“New Views on the Jews:
Ethnic and Racial Identity and Interaction in American Jewish History”
390E (American Jewish Diversity: Judaic 343)
Professor Dr. Aviva Ben-Ur
Classroom: To Be Announced
Office: Herter 731
Office Telephone: (413) 577-0649
Office Hours: Tuesdays and Thursdays, 9:00-11:00 a.m.
America/The United States has always placed enormous emphasis on ethnicity and race, both on an official level (e.g. slavery, racial censuses, national origin quotas) and on a layman’s level (social taboos regarding intermarriage; ethnic and racial stereotyping; ethnic and racial strife). Where does the Jewish community fit into these configurations?
This course focuses on the American Jewish community from 1654 until the present. We will explore self- and ascriptive Jewish identity through three often overlapping lenses: religious, ethnic and racial. Topics to be considered include Jewish identity as white, Asian, African, non-white, and “other”; American Jewish efforts to secure “white status”; inter- and intra-ethnic relations, particularly Ashkenazic/Sephardic, Jewish/African American; Jewish/Hispanic, and Jewish/Arab-American. The Jews for Jesus movement and its blurring of Jewish/Christian identity barriers, and homosexuality as a cultural identity in the Jewish community will also be addressed. A special emphasis will be placed on the impact of Sephardic and Mizrahi Jews (Jews of Iberian, African and Middle Eastern origins) and on the image and identity of the American Jewish community. This course will combine historical with sociological approaches, emphasizing “race” as an ever-transforming, socially constructed category.
- · Ben-Ur, Aviva. Course Packet for “New Views on the Jews.” Available at Collective Copies. A copy of the Course Packet (herein referred to as CP) is available on reserve at W.E.B. DuBois library.
This class emphasizes both attendance and class participation. Each class will focus on the assigned readings and discussions of these readings. Reading averages 30 pages per class. In each class, one or two students will give a brief presentation on the readings and then lead the class in the discussion. There will be an open-book midterm and final exam in the form of essay questions. Students will also prepare two critical reviews of movies viewed in class.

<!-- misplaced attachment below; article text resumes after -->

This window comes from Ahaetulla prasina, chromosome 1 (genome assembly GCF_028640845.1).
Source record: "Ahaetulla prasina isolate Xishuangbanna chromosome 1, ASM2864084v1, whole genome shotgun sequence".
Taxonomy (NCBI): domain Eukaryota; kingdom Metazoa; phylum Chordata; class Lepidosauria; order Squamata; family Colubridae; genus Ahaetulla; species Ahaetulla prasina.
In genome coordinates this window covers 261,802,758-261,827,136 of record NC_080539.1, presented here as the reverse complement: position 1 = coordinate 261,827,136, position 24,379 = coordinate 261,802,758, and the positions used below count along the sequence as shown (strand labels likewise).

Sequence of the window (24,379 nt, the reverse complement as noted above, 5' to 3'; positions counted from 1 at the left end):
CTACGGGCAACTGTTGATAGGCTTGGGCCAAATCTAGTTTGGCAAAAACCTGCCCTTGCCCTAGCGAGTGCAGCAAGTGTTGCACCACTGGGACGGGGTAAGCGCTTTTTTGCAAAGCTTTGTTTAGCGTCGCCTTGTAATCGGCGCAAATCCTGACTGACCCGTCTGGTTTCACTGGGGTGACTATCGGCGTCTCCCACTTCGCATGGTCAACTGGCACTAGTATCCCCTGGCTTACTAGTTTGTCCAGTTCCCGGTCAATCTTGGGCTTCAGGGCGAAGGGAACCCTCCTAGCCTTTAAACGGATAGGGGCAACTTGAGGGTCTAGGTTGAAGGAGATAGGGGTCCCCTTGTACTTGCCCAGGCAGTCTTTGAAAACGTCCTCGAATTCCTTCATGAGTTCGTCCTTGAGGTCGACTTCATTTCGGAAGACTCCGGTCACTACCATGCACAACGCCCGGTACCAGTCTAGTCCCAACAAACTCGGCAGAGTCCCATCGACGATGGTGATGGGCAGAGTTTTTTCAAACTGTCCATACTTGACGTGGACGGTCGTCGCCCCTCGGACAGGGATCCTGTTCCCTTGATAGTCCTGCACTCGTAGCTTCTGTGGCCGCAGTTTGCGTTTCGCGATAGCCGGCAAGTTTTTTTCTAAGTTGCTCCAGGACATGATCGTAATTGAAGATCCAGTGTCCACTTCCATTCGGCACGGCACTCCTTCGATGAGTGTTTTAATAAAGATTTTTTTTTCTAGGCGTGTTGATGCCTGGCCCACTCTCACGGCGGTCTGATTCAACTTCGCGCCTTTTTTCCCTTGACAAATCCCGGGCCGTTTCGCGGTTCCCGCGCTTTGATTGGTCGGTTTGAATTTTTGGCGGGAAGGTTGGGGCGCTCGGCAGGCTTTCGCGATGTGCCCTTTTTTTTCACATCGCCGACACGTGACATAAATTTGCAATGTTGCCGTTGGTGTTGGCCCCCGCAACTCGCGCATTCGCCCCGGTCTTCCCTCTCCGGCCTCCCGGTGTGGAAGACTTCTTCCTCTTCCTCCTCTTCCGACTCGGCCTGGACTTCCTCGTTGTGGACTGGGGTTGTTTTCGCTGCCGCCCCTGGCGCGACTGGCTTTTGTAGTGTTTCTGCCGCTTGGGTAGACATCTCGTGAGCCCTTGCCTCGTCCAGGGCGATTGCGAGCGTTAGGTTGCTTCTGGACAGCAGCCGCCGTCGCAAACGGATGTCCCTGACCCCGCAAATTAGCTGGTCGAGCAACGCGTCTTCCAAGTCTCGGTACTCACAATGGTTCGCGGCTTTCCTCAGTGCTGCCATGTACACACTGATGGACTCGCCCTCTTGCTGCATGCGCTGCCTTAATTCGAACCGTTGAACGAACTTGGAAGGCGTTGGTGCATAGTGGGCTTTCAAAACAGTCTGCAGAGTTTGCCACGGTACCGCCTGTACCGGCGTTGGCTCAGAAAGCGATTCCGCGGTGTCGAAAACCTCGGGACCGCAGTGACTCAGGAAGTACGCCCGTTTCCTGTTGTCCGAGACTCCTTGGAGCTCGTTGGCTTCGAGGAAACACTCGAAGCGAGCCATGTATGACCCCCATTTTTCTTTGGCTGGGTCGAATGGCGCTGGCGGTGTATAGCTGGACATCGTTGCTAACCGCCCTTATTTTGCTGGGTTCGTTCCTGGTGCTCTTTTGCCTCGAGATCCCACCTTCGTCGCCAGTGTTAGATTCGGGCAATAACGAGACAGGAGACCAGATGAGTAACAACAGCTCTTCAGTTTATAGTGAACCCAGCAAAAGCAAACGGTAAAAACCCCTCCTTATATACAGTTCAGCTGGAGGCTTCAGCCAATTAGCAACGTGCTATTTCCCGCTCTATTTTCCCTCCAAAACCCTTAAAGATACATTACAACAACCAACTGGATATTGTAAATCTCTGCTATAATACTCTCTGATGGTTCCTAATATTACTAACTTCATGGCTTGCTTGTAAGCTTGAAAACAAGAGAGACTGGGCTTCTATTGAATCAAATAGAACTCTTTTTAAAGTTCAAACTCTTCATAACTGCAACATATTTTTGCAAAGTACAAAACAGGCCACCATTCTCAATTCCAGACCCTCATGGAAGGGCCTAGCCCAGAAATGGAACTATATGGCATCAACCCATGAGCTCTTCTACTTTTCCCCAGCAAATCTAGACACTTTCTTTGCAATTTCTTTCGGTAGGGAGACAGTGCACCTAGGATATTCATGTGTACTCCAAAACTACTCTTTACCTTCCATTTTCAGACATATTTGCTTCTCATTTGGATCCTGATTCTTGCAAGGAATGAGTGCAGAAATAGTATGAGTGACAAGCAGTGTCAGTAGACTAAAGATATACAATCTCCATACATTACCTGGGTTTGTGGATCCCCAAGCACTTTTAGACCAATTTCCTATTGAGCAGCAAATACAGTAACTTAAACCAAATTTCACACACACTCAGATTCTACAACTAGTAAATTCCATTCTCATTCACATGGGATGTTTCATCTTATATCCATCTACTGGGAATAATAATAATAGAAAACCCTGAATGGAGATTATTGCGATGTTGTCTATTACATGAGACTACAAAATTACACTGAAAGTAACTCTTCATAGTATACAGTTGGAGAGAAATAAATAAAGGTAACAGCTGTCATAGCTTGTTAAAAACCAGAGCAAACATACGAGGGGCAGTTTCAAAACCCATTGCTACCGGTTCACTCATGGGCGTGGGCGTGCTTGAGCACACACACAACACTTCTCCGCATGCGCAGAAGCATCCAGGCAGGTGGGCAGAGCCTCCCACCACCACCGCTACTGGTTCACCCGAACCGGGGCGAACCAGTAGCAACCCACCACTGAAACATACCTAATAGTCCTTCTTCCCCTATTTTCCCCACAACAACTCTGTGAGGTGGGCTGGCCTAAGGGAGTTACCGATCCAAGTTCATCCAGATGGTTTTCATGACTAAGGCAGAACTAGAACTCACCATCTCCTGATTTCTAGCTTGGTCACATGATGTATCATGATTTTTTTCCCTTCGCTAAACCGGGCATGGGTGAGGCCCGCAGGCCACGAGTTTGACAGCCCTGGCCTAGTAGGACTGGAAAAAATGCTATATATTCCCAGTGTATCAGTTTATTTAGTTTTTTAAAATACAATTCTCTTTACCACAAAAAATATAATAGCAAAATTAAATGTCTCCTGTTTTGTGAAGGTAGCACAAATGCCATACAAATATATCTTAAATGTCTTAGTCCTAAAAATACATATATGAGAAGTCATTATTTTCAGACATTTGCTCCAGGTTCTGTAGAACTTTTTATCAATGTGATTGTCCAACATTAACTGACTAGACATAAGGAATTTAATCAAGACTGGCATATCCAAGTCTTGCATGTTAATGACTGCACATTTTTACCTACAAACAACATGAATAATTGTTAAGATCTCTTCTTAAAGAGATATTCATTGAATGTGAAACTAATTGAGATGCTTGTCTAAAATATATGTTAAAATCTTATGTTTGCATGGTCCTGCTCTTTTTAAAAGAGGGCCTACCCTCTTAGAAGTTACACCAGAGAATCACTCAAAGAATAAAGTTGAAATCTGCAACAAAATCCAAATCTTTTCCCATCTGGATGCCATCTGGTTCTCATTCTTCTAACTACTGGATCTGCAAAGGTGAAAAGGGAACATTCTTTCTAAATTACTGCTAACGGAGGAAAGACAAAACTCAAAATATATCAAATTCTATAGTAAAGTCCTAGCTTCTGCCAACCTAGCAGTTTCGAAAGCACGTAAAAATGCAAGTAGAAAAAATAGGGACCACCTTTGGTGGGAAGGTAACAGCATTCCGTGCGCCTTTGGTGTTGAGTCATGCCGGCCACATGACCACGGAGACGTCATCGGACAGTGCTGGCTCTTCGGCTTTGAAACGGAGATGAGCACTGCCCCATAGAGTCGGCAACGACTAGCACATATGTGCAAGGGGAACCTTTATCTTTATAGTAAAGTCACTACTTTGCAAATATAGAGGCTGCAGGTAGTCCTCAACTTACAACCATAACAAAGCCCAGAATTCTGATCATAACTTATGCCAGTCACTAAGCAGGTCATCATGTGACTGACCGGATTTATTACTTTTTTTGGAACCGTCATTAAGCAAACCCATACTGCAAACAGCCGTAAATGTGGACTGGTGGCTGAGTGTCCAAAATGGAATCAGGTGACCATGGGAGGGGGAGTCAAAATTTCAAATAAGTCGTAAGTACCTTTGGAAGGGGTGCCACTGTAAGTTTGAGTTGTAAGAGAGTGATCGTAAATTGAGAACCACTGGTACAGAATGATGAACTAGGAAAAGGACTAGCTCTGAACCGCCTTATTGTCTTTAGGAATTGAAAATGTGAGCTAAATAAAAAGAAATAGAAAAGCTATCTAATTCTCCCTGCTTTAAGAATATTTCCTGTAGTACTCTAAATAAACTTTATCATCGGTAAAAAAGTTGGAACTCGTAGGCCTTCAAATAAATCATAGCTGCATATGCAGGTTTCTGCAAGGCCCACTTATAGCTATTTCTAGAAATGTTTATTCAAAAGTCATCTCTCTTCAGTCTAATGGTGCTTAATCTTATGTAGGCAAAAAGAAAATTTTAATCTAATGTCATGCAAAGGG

- · Participation in class discussion-1/3
- · Oral presentation and quizzes-1/3
- · Final exam-1/3
Week 1: Overview: Jewish Self- and Ascribed Identity and Jewish Intra- and Inter-Ethnic Relations
- · Robert Singerman. “Introduction.” American Jewish History 77:1 (September 1987): 4-5.
- · Scott Cline. “Jewish-Ethnic Interactions: A Bibliographical Essay.” American Jewish History 77:1 (September 1987): 135-154.
- · “The American Experience.” In The Jew in the Modern World: A Documentary History, ed. Paul R. Mendes-Flohr and Jehuda Reinharz, New York and Oxford: Oxford University Press, 1980, pp.354-356.
Week 2: “Old” Sephardim: Setting the Stage
- · Source documents from colonial America (Peter Stuyvesant and the Dutch West India Company), in Jacob Rader Marcus, The Jew in the American World: A Source Book, pp.29-33.
- · Nathan Glazer. American Judaism, pp.12-21.
- · Marcus, Jacob Rader. “The American Colonial Jew: A Study in Acculturation”, pp.6-17. In Jonathan Sarna, ed., The American Jewish Experience, New York and London: Holmes & Meier, 1997.
- · Norton B. Stern and William M. Kramer. “The Historical Recovery of the Pioneer Sephardic Jews of California.” Western States Jewish Historical Quarterly 8:1 (October 1975): 3-25.
- · Mordecai Manuel Noah. “Zipra Nunez’s Account of the Family’s Escape.” Diane Matza, ed., Sephardic-American Voices: Two Hundred Years of a Literary Legacy. Waltham, Mass.: Brandeis University Press, 1997, pp.23-24.
- · John Appel. “Henry Wadsworth Longfellow’s Presentation of the Spanish Jews.” Publications of the American Jewish Historical Society 45 (1955-6): 20-34.
- · Henry Wadsworth Longfellow. “The Jewish Cemetery at Newport.” The Poetical Works of Henry Wadsworth Longfellow. Boston: Houghton, Mifflin and Company, 1884, pp.216-217.